It was a different Russia which emerged after the break. Malkin took on the leading role, spreading the opposition with feints and runs and bringing accuracy back into Russia’s passing and shooting. All the offensive lines began hunting hungrily around the goaltender’s crease, so that any shot from distance posed a clear and present danger. And yet Edgars Masalskis continued to catch or parry all that Russia threw at him, and when two more shots came back off the pipes it seemed he could carry on unbeaten all evening.
But Russia’s persistence was about to pay off. After Indrasis was handed two minutes in the penalty box, captain Nikulin’s shot struck the skate of Andris Dzerins, and with Popov partially unsighting Masalskis the puck sailed into the net. A little less than three minutes later yet another power play yielded another goal. Nikulin and Malkin combined to produce a sublime move which ended with Malkin’s shot striking the net past a helpless and stranded Masalskis, who had been lured to the wrong side of the goal.
“Two unnecessary penalties led to us allowing two goals, and was very tough emotionally to get back into the game,” said Latvia defenseman Georgijs Pujacs.
Having edged their way in front, the Russians finally found their game, most noticeably in tightening things up at the back to counter the threat of their opponents’ first line.
Mikelis Redlihs was no longer left unguarded, and on the odd occasion he did manage to gain possession the forward was swiftly shut down. Sergei Shirokov was pulled from a second line which had struggled to make an impact, and his place alongside Kuznetsov and Malkin was taken by Nikolai Kulyomin. After the game Russia’s head coach Zinetula Bilyaletdinov explained that he simply wanted to look at a new combination.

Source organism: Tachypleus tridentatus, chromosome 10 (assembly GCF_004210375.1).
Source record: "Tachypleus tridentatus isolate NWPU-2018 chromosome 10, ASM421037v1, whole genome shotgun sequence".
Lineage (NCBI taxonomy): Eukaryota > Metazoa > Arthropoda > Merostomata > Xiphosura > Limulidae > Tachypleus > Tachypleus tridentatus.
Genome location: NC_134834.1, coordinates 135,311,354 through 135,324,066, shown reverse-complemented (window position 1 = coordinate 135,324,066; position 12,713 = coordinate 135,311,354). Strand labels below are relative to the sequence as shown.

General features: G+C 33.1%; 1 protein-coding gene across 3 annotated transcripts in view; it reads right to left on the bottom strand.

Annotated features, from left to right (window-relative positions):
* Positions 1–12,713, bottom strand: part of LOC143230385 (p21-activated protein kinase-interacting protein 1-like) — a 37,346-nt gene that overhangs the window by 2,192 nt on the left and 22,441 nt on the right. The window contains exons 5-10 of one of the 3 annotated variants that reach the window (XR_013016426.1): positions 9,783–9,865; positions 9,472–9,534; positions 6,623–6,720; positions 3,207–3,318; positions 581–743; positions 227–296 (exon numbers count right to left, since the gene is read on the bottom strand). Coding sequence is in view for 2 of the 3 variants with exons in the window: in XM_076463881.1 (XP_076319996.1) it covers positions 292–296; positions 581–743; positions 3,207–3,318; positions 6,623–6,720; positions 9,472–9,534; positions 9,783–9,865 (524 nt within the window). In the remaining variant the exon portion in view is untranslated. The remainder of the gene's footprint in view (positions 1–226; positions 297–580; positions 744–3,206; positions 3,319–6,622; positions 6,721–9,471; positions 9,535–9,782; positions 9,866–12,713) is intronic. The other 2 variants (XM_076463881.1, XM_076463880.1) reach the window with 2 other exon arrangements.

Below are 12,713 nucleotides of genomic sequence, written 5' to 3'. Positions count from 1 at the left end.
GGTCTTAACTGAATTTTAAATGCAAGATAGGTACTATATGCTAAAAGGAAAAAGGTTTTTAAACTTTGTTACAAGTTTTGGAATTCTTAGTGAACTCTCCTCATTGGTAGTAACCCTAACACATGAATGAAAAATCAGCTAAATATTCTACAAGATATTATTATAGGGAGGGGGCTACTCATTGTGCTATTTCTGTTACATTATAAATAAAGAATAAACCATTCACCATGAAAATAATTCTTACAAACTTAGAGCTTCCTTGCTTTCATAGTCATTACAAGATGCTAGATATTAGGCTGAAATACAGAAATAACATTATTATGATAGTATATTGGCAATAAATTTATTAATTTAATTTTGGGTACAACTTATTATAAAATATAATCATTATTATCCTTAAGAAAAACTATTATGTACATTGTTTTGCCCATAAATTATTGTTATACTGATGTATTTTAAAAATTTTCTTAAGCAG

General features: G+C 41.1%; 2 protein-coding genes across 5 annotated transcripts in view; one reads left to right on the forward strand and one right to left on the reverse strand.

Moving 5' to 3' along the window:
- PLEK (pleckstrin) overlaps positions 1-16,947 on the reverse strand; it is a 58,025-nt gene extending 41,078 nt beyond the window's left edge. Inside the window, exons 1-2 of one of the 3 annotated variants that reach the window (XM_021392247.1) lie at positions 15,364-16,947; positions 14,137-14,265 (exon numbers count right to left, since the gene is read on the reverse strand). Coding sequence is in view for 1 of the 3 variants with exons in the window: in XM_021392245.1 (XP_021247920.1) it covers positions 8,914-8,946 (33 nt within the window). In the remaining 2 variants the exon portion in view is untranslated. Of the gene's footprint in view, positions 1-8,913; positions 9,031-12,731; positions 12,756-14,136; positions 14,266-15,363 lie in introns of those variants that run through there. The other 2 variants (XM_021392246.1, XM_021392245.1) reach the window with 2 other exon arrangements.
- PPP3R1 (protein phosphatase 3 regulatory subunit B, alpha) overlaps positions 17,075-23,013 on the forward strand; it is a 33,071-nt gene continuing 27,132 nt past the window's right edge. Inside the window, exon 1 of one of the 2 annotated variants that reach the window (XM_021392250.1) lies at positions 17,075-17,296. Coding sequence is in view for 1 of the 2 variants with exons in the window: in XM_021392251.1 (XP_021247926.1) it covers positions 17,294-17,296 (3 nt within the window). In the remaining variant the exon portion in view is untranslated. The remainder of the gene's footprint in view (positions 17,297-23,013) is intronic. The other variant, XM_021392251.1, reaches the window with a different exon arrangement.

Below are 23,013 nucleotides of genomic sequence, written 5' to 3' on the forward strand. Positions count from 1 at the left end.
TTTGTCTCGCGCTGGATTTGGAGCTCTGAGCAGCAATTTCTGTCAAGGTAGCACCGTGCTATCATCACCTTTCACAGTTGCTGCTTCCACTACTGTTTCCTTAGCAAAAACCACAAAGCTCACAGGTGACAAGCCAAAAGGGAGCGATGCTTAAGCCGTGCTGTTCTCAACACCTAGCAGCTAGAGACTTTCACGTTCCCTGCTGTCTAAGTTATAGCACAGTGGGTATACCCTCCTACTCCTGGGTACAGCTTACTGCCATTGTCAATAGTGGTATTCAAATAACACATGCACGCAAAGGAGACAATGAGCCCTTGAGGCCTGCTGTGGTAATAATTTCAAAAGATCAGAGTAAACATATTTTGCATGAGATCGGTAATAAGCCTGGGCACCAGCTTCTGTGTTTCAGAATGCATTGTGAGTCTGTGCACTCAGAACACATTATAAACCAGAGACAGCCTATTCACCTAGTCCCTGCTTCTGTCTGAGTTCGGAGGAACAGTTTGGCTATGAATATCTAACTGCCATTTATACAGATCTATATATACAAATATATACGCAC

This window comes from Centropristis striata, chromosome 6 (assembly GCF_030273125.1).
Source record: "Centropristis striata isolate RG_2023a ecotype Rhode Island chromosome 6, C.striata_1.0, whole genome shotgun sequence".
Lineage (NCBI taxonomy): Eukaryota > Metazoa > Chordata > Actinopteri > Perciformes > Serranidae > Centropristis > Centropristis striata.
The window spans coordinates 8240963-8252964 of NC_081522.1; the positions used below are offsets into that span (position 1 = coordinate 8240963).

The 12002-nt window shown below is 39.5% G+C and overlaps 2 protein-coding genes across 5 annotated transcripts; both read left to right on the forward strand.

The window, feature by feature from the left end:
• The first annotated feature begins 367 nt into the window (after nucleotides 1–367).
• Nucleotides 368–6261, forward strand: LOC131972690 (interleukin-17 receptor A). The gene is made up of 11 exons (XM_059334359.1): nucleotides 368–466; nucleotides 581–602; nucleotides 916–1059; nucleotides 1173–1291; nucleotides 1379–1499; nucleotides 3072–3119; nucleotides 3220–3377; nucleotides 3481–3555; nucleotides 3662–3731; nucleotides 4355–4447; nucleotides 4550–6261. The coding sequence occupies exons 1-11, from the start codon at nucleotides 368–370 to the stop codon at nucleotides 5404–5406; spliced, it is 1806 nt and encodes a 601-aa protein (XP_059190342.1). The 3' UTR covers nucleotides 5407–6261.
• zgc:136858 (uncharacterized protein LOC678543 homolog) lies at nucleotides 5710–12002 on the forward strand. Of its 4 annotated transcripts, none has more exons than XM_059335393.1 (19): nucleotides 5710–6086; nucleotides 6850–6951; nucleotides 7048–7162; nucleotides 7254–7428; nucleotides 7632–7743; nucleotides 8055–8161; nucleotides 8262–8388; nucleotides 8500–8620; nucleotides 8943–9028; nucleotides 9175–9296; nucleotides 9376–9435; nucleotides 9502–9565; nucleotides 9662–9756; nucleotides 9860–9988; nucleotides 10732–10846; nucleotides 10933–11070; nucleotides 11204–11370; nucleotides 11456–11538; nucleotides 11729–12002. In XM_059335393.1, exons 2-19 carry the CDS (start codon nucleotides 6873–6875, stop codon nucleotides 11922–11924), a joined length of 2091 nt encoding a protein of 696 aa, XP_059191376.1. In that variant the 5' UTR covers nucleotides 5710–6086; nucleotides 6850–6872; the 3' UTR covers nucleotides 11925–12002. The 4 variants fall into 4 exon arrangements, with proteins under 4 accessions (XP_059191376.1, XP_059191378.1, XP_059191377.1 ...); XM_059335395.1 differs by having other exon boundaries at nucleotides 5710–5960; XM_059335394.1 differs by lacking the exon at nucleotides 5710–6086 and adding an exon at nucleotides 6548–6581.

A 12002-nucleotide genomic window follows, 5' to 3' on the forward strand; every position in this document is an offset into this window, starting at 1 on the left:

The tight scoreline prevented the coaching staff from launching an all-out attack on the Latvians but a third and fourth goal duly arrived in the 6th and 11th minutes of the third period. First Malkin was in the right place at the right time to fire home a loose puck after a shot from Popov, then Popov himself supplied an accurate finish to a pass from Perezhogin, and the winner was no longer in doubt.
Kaspars Daugavins pulled a goal back for the Latvians, but there was still time for a reply from Evgeny Kuznetsov. Launching a raid into the opposition zone the Traktor man decided on direct action and his ruthless finish found the top corner.
So Russia’s finest, after a wayward first period, managed to turn things around in the second and win by a margin which reflected their superior class.
When asked how his team could have stopped Malkin, Latvia’s head coach Ted Nolan had an eloquent answer: “Over a season there are 29 teams in the NHL that try to stopMalkin every day. But Malkin and Datsyuk are top players in the world. You don’tstop players like that too often.”
After the game Evgeny Malkin gave his summary: “We didn’t really find our game at the start. The tension got to us, and it was pretty hot out there. It’s been a while since I played on a big rink. I think it will be easier from now on. After the first period we had a talk in the changing room, the tension evaporated, then we took the game into their zone and started creating chances. I don’t consider myself our best player today – I scored two practically empty net goals. Well done to all the guys for showing character. If Nashville gets eliminated we’ll be waiting for Radulov. It would be a mistake to overlook such a player. I think it’ll take him some time to adapt to his new team, but everyone knows how good he is and how well he’s performed for Team Russia.”
Marat Safin, in Stockholm, special to khl.ru